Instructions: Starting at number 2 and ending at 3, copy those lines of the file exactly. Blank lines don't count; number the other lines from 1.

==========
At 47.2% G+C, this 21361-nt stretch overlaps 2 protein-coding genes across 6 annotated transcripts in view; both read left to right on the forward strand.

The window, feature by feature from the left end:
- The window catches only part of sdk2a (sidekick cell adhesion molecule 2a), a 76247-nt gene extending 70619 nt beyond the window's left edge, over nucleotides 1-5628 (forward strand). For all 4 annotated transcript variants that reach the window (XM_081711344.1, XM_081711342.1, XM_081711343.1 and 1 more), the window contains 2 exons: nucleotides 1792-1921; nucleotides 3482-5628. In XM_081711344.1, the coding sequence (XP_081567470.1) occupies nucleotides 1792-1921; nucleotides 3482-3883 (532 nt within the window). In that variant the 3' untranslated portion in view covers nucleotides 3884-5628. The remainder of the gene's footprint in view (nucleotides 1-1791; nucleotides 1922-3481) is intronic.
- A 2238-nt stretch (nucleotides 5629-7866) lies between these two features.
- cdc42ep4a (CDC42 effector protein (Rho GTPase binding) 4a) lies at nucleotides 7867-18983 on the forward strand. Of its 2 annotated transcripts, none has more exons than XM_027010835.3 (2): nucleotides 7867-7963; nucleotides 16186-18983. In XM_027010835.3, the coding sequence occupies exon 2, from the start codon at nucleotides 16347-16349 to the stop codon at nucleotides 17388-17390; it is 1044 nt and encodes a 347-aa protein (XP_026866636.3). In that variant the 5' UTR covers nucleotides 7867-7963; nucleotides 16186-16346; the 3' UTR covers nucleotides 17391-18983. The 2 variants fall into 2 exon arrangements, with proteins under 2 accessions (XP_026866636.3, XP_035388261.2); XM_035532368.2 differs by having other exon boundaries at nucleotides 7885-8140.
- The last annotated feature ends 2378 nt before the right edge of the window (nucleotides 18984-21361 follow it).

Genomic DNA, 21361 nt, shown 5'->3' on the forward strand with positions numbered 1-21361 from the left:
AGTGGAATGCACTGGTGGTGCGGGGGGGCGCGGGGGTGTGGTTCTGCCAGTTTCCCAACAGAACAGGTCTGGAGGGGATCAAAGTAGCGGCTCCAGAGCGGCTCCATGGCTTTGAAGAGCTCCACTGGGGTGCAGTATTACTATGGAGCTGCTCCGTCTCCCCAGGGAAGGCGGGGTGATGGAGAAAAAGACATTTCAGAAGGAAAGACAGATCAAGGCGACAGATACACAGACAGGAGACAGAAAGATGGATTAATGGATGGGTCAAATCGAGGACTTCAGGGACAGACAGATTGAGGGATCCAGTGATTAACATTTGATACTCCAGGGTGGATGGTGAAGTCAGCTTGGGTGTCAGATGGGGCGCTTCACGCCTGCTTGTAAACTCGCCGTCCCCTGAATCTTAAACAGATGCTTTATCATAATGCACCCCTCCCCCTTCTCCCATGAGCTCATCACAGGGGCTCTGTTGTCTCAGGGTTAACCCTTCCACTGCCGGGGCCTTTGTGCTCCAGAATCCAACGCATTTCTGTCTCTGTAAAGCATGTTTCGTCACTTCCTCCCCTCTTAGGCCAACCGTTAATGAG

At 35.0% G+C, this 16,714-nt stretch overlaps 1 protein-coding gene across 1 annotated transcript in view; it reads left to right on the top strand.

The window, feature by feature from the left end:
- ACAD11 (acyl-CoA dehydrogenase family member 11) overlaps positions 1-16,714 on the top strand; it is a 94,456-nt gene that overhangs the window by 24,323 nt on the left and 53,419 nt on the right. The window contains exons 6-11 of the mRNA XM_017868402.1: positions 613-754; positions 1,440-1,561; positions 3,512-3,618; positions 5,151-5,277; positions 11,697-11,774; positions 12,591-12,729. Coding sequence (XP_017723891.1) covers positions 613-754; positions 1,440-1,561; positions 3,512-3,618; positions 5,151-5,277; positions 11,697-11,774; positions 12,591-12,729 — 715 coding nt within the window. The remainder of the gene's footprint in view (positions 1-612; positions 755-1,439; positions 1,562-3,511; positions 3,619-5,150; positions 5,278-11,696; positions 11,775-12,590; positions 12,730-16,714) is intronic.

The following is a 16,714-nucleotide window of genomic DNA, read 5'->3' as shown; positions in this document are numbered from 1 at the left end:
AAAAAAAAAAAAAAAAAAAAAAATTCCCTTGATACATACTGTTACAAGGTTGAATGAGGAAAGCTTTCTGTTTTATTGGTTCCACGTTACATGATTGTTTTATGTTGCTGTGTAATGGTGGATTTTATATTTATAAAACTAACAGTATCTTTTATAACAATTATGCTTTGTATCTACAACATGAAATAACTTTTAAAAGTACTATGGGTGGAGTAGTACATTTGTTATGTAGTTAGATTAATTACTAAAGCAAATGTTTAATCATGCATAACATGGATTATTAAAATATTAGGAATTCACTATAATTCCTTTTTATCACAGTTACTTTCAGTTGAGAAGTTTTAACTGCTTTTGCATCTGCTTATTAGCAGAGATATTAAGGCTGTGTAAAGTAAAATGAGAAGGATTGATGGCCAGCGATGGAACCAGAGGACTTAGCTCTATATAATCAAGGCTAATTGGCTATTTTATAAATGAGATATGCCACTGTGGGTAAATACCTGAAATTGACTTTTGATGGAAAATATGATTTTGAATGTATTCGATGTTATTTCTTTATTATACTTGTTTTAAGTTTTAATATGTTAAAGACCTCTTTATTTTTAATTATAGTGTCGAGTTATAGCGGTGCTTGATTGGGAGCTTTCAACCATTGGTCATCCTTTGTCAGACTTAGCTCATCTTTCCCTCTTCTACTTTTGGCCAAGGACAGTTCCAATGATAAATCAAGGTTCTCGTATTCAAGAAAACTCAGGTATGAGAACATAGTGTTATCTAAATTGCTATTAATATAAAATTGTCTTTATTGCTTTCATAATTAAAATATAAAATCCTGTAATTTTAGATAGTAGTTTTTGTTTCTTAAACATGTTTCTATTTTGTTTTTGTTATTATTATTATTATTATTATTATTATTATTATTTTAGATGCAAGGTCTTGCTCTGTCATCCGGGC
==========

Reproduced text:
The window, feature by feature from the left end:
- The window catches only part of sdk2a (sidekick cell adhesion molecule 2a), a 76247-nt gene extending 70619 nt beyond the window's left edge, over nucleotides 1-5628 (forward strand). For all 4 annotated transcript variants that reach the window (XM_081711344.1, XM_081711342.1, XM_081711343.1 and 1 more), the window contains 2 exons: nucleotides 1792-1921; nucleotides 3482-5628. In XM_081711344.1, the coding sequence (XP_081567470.1) occupies nucleotides 1792-1921; nucleotides 3482-3883 (532 nt within the window). In that variant the 3' untranslated portion in view covers nucleotides 3884-5628. The remainder of the gene's footprint in view (nucleotides 1-1791; nucleotides 1922-3481) is intronic.